We're gonna talk about pricing, and I really hope that you find this valuable because I really find pricing to be a very difficult thing to find information about. You know, short of going in to galleries and writing down different artist pricing, which I don't necessarily recommend doing. It can be really difficult to find artists who speak openly about how they have priced their work. And I just hope that part of my journey is helpful to you in figuring that out. So, some things you have to consider with your pricing is how much time did you spend on each individual image? And this might lead you to want to price your images differently, you know, from one to the next to the next, and I would very much discourage you from doing that, because that is a lot of information to keep track of. So instead, I would take averages of these things for your general body of work that you're pricing. But, how much time did you spend making it? What materials did you use? So, what was the cost of t...
hose materials? Were they high end materials or not? You know, just things like that. What was the total creation cost for you? You might factor in time spent; so, paying yourself, for example. Printing cost. You know, what does it cost you to literally make that print? Something really good to consider. Shipping cost. I'll be talking a lot more about galleries, and artists, and who does what, in terms of contract terms and conditions and things. But, in terms of shipping costs, that's usually the artist's responsibility, unless the work is already with the gallery, then that'll be their responsibility. But, in general, shipping cost comes from me. So, something to factor into your final cost. Framing cost, which I actually would like to advise caution on this one, with framing, because I would say probably 80% of the time, maybe more, I do not sell framed prints. So I wouldn't wanna factor in the cost of framing if I usually don't actually frame my prints for my clients. We'll talk a lot more about that a little bit later. And then originality, and rarity. So we have already talked about a little bit of what makes something rare, in terms of limited editions, how limited your editions are, how many sizes you offer, how many images you will present to people that are for sale. Originality, I think, is a really interesting one to consider, and it's one that we definitely can not put a price tag on because that's kind of up to you. Let's say that I have an image that I think is just the most beautiful thing I've ever created. I feel like it's my masterpiece image. I might want to price that image higher than others, and that's okay. And that's what I've done with my new series, is I've priced that higher than my other prints because they are more rare, and more original than the other ones; given that it's a small body of work that has a certain look to it. So there are things that we're considering, and it's a lot to consider. So, now we're going to get into the nitty gritty of pricing. And we're going to... I'm telling you, in the next 20 minutes, you're gonna know your pricing. Well, maybe not. But we're gonna get so close. And hopefully this will be helpful. So, I've One-Time Costs, and what I'm referring to, when I talk about these one-time costs is this Fourth Wall series that's I've created, okay? So this is just in relation to this particular image right now, that you see here. One-time costs. I built a room for this picture, and I decided since I ended up with nine images, I took the cost of building that room, which was $900, and divided that and got $100 per picture. So, if I consider the cost of the room, for that one image, I decided $100 is good. Does that make sense? Am I already being confusing? Oh no. This is so hard to talk about. Okay, so we've got the room cost, and then we've got the bath tub cost, which was $375, although we just found a totally free one on the farm, and now I have regrets, but it was $375 for the bath tub. And then we've got the wax that was $50 to purchase. And that was wax that was safe to go on her skin. At least that's what I'm gonna tell people. No, it was. A crock pot, which was like, a small thing that I had to buy, but nonetheless, we had to heat the wax. I didn't have a crock pot. $25. The model, $200; as an expense. My assistant, $200 for this experience. Movers for that bathtub because I couldn't move that thing to save my life. Especially to the second floor of my studio. So, movers were $200. Total time spent for this one image was 15 hours. And then we have our total. So the total cost that I spent that day, or that week that I was working on this image was $1,150. So that's my one time cost spreadsheet of what I had to pay to make this image happen. Okay, so then we have a little bit of a different idea here. Instead of just factoring in every single one time cost, well, what about the editions that you're creating, right? So, I could sell five of that image. So it makes sense to take your cost and divide that by your edition number. So in my case, that's $1,150 divided by five, and I get $230. Okay, so for every single print of this that I sell, $230 is my expense per print. Got it. Okay. This will all make sense in a moment, I hope. Okay, so my printing cost then is $ for a large print, okay? My 42 inch size print will cost me $200 to get that print on a piece of paper. Shipping cost, $400 to make sure to make a little crate for it, to make sure that it's all secure, getting it to where it needs to go. Framing cost was $800 for that large print, and then the rarity factor, which is our $230, because that was our cost for the image divided by our edition, $230. So my total cost for this image, all together, was $1,630. Okay, this will all make sense. (laughs) So my costs incurred, if we do this per edition, is $1,630. The gallery takes 50% of the sale price. So we're factoring that in. The gallery price that we're selling for is $ for one of the large scale prints. My split, if we sell it, is $4,500, minus my costs is $2,870. So now if you think about this, that's going to get me my money back. Almost in totality. But what if you decide, well I don't know if I'm going to sell all five of those images. I mean, what if I only sell one? I still really wanna make my money back. And then let the rest of it be profit, which, I think, is probably a good business decision. So you might go about this where you don't take your costs incurred, divided by your edition, so that you make back your money in one print sale, when it comes to pricing your work. It's just an option, and we'll see what you feel most comfortable with. Okay, so just going over this one more time. We've got my costs incurred, right? And I didn't assign any sort of number for my time spent here. So you might do that, you might factor that in. You might decide, I am worth at least what a lawyer is worth. I'm gonna pay myself $200 for my time spent per hour. Maybe you do that. Maybe you don't wanna assign any sort of specific price per hour, so you just sort of think to yourself, maybe in terms of pockets of time. Maybe if this takes me one to five hours, I'll add in this much more money, or you know, five to 10 hours, or however you might wanna do it. So if we get rid of the rarity factor here, then that means that my total cost is $2, for one image, for one print here. So then if we go through this again, if I keep the same gallery price, and I divided the 50% here, my split stays the same, but my cut of that goes down, if you're factoring in without the divided edition. If that makes sense. So if I just go back here. Okay, I'm simply taking out that 230, and I'm adding in the 1,150. And my point in showing this to you is that I did not change the price of the print. This is the price of the print. So, I'm not saying, you know, well given this, I should take my price up. What I'm saying for you is, you have that option of how you wanna price your work. Do you want to have all of your one time incurred costs covered in the first sale of that image, or would you rather get your money back over that sale of all your editions? That's really the difference here that we're talking about. But I hope that this break down gives some indication of what you might wanna factor in when you're creating your pricing structure. So now let's talk about if you have no costs incurred. Like me most of the time, right? Like, I use bed sheets, cost $10; it's not a huge thing. So if you have no costs incurred, then this is my recommendation, which my printer actually gave me right when I started. He said, okay, how much time do you spend on your images? How much time do you do this? How much money do you spend? And basically after me giving rambling answers for a long time, and not really having a good sense of how I work yet, he just said, well listen, if you take your printing costs; just the cost to print an image, and multiply that by 10, that's a really good starting point for what you might wanna sell your images at. And that was like a really easy thing. I'm like, oh, I can multiply by 10. That's something I have the ability to do. So, if I print that image at that size, the 42 inch size, that'll cost me $200. If I multiply that by 10, I get $2,000. The only issue with this is that this is not factoring in any of the rarity, originality factors, right? So, if I'm assuming that this didn't cost my anything, if I didn't have that 2,000 plus price tag of what this image cost me to make, then yeah, this makes a lot more sense. But, I still have to factor in, what is my edition size, how rare is this series, and how much time did I put into this? So this price will go up based on those factors. And I like this starting point for somebody who doesn't have a lot of cost incurred, because it's just so simple. And you might decide that you need to go down on that number, or you might wanna go up on that number. That's totally up to you. So, okay. So let's break this down again with this new method of pricing. So, if my costs incurred are now $200, just for printing. I'm not framing, I'm not shipping. Just $200. The gallery takes 50%. Now, if I sell at my normal price; this is my normal price for a 40 inch print, okay? So, not this image that we see here. Not for my Fourth Wall series. My general body of work. Remember how I showed you the two different sizes and editions for my general body versus my Fourth Wall series? So this is my gallery price for a normal 40 inch print. My split, if sold, is going to be $1,700. My cut minus costs is $1,500 for my normal process of creating a 40 inch print, where I don't spend all that crazy money to make the image. So, it works out pretty well with this pricing structure, I feel. And what I did to get this gallery price of $3, was I took that $2,000 price that we, let's see... Oh, where was it? There, there. (laughs) $2,000, and I went to my gallery with that price, and we were very first starting out pricing my work, and I said, what do you think about somewhere in the range of three to $4,000, and she said, yeah, $3, sounds good. And the reason why I said three to 4,000 instead of just saying 4,000, which I'm just doubling 2,000, because of the 50% split, is because I didn't have a career yet, really. I hadn't really sold a lot of works. And I think that's a very valuable thing to add in here, is, how many pieces have I sold? How many collectors are following my work? How many exhibitions can I put on my resume? And if the number is very low for all those things, then you might start out priced slightly more reasonably than somebody who's been working at this for 15 years. So you're always having to consider, where am I in my career, and how does that factor into my prices? It's very easy to take prices up. It is not so easy to take your prices back down. You know, if I sell a print, you know, as we see here, at $3,400, and in two years, I'm like, I think that's too high, I'm gonna take that down. Well how do you think that person who bought that print for $3,400 is gonna feel? You can't do that. It's not like a department store where you can just put things on sale all of a sudden, and then no one's mad about it. You know, people are gonna be pretty mad. So, all right. So this is just another example for my 20 inch print, which is my most common size. That'll cost me $40 to print, times 10 is $ if I've done that correctly. And so that's my starting point for what I might begin to sell that image for. If I double 400, that's 800, and that's exactly the price range that I was in, when I started selling my works. So when I first started out, when I was just putting my images out there for the first time, my works ranged from, anywhere from about $ up to $1,000. And that was my, sort of, price range. And I felt that it was reasonable at the time. So, just to give an example of what maybe collectors will be looking for, or art buyers, or whoever you're trying to sell to. If you're just starting out, a range under $1, can be a really good idea. And I am by no means telling you to not charge whatever you wanna charge. At all. But, when you go into galleries that aren't necessarily representing artists where they are making their money by the artist paying a fee to be in that space or something like that, you're generally not going to see a lot of works that are priced about $1,000. Just in general. So this is just more market research on my part, of walking into those galleries and seeing how people are priced. And actually seeing what's selling. So you have two options. You can price your work to sell, and one reason why I would caution against that is that when I walk into those galleries that are very, sort of eclectic with what they carry, where they turn their shows over really frequently, where you maybe have to pay a fee to get into the gallery, the prints that are selling in those spaces in general, in my experience, have been between $50 and $100. And they're very like, mass produced works that people coming in have the money in their pocket, they can just pay right then, and walk out with their print. Whereas art buyers know that they're not gonna walk away with their print. It's gonna be an investment. That print will probably hang on the wall for a while, then it'll be nicely packaged and installed in their home. And it's just a totally different way of selling art, in my opinion. So, thinking in terms of your starting range, there's either that method where you price it to sell immediately on those walls, of those galleries, who are not necessarily representing you. Or you'd price your work, knowing that you're goal is to get into a better gallery later. And so maybe you know you're not gonna sell that much at your price point in these smaller shows that you have. But at least you're getting into those smaller shows, you're building your resume, and then when you take those works to the gallery, you'll be able to say these are my prices. Again, prices can go up, and they cannot go down. So, I wouldn't say you're in trouble if you start low, or anything like that. I would simply say, don't sell yourself short. But also be realistic about where you are in your career thus far. And my prices are always changing. You know, they change about every couple of years, and I'll notify all of my galleries that my prices have gone up slightly. And the way that I choose that is usually with my flagship galleries. So the gallery that I've been with longest that I have the closest relationship to, we'll usually have a conversation every couple of years, and I'll say, you know, is it time, or she'll say, is it time, and we'll have a conversation and just raise the prices slightly. Yeah.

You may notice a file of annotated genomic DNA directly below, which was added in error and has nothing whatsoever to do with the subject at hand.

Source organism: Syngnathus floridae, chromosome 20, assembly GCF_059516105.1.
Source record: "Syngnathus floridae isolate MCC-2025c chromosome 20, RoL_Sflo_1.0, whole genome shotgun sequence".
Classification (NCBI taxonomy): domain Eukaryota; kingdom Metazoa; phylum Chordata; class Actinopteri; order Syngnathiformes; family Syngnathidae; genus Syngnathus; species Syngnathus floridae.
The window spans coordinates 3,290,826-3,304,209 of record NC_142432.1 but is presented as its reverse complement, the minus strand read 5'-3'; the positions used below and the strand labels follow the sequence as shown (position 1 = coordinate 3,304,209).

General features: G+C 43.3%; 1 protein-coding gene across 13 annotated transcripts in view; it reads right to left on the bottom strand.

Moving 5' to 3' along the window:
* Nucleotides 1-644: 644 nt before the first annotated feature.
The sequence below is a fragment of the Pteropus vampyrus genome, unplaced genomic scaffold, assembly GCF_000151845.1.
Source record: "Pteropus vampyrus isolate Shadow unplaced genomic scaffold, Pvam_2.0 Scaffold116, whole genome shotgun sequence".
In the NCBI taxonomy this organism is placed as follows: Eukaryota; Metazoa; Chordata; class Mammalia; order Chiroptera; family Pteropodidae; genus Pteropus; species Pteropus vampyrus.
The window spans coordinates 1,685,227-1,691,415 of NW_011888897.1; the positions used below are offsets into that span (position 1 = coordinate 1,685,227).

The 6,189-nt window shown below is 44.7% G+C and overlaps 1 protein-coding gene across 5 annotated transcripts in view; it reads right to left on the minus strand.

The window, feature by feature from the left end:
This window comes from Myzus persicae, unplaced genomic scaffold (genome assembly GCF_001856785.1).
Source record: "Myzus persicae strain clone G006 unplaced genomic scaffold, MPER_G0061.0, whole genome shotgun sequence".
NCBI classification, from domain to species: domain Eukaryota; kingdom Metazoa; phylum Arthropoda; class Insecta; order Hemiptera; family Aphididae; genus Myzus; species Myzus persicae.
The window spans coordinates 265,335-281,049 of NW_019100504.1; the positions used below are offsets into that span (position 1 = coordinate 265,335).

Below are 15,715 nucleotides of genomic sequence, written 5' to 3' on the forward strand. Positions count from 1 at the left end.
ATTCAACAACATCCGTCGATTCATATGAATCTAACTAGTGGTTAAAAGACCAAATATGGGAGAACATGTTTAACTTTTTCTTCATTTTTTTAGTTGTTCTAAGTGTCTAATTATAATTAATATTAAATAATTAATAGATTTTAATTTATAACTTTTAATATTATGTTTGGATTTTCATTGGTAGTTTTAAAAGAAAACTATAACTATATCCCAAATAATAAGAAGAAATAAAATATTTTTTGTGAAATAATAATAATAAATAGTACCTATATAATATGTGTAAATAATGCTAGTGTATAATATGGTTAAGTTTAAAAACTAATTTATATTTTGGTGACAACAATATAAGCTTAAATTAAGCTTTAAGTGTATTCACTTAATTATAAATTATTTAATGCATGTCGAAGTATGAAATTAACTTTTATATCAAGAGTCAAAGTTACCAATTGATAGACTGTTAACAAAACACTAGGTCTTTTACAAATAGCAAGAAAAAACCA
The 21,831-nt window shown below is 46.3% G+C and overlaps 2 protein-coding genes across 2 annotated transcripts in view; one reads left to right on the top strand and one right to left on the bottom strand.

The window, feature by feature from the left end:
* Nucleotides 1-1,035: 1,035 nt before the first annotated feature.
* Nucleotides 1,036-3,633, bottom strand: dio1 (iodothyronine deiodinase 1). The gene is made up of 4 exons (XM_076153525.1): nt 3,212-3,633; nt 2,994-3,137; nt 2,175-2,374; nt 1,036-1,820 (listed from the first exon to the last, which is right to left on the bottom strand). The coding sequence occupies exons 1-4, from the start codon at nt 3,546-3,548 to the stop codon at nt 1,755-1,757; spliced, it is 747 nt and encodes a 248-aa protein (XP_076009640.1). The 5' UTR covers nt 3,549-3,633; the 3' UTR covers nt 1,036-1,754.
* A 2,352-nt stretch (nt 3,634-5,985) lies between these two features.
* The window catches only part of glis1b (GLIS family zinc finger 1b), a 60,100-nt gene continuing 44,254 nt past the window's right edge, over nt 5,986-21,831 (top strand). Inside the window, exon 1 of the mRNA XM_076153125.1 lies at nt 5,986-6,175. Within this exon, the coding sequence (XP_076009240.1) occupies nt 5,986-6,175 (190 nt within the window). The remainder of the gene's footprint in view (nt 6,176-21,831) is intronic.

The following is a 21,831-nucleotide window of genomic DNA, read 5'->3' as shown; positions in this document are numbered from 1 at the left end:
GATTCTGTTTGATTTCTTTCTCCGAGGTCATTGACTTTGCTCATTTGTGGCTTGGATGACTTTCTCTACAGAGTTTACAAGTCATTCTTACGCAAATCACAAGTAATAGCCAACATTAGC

When you raise your prices, do you raise them for your whole portfolio at that point, or do you,
the older works are still at the lower price, and the newer works... I mean, this set aside. But...
Right, yeah. That's exactly. I raise it for everything. So, if I've got this image, which is from I think, 2011, or something like that. It's much older image of mine. If I've got new body of work that, sort of, fits into my general portfolio, the price of this print will also go up. And that's not necessarily standard. You can do it any way you want. So if you say to yourself, you know what, 2016 and before, that sort of, that work is now old to me, whatever comes after that I'm gonna raise the prices on. You can totally do that. So, it just depends on how you wanna do it. I'm not a super organized person, so it's just so much easier for me to just tell all the galleries, hey guys all the prices are raising right now. You know? And that's pretty standard too. It's much more an expression of, okay, I was at one point at this place in my career, now I feel like I've moved on to a different place, and therefore this work is worth more now, because my name is associated with it. Not saying my name, I'm not... You know what I mean, right? This great artist's name is associated with it.